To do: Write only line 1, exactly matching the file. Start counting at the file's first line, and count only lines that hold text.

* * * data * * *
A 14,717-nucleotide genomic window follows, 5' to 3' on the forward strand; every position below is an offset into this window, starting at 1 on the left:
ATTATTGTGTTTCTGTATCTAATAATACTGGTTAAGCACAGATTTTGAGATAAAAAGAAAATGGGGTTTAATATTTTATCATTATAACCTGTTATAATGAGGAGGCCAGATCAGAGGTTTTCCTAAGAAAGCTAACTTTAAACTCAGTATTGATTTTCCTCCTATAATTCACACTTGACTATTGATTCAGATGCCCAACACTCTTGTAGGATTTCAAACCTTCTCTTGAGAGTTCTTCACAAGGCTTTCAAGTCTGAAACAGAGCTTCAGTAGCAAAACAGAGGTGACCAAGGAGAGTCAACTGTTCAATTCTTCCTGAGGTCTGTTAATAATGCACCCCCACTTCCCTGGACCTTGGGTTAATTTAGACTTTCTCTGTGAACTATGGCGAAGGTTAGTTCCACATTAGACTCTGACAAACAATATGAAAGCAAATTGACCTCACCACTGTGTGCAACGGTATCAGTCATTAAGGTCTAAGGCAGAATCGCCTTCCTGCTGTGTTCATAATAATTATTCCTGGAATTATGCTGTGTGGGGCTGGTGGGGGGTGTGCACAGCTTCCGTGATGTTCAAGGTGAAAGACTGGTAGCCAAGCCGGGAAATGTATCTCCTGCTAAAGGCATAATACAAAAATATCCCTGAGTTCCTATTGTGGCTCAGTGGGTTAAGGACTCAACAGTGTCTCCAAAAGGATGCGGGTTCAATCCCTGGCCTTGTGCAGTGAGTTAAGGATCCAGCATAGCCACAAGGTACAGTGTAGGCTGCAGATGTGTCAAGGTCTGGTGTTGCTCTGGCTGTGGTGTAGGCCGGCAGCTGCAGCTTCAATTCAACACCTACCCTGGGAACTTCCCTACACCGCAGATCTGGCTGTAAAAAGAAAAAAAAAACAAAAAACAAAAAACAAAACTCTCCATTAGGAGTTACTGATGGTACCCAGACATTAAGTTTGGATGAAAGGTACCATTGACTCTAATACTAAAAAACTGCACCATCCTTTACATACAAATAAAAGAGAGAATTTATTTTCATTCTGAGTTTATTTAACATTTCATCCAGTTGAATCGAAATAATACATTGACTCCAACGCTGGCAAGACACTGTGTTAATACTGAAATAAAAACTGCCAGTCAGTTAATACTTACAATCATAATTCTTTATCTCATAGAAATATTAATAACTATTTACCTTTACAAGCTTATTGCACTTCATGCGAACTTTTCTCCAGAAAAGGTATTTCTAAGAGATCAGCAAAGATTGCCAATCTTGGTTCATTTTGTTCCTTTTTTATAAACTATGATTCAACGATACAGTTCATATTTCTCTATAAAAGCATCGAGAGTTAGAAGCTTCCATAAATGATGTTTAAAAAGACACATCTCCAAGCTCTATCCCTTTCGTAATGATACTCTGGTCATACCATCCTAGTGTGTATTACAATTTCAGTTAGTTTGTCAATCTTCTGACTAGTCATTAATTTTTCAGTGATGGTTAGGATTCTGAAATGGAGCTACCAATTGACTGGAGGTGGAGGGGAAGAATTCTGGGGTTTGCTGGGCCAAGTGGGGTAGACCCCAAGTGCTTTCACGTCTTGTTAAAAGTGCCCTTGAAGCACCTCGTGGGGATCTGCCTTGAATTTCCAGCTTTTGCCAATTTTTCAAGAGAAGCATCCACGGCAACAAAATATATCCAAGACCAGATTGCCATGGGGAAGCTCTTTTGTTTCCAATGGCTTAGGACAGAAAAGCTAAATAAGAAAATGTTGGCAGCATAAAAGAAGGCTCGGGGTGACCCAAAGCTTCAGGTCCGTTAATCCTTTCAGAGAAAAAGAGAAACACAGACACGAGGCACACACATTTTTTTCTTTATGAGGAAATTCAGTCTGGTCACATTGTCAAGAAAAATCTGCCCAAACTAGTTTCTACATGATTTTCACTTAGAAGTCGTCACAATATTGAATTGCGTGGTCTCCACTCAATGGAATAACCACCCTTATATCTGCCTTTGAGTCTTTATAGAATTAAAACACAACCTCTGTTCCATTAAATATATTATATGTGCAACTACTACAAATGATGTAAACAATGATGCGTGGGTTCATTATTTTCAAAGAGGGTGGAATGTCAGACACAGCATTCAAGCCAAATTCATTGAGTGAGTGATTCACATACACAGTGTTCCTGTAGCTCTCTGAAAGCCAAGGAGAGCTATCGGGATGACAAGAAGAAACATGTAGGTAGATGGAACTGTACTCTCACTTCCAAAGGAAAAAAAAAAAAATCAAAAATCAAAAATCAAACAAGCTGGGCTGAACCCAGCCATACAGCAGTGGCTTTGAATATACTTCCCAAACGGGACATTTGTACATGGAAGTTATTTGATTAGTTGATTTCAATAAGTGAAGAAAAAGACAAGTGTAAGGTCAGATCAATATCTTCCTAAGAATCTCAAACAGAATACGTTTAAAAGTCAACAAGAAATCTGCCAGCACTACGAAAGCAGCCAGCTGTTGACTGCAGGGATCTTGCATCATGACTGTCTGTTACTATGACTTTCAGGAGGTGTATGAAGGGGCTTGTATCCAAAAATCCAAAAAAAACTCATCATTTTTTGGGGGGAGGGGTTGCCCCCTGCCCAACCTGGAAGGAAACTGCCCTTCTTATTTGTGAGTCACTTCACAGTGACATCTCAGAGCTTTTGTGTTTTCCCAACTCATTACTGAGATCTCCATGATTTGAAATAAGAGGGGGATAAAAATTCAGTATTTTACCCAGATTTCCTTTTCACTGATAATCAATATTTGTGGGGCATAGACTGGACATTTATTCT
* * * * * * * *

A 14,717-nucleotide genomic window follows, 5' to 3' on the forward strand; every position below is an offset into this window, starting at 1 on the left: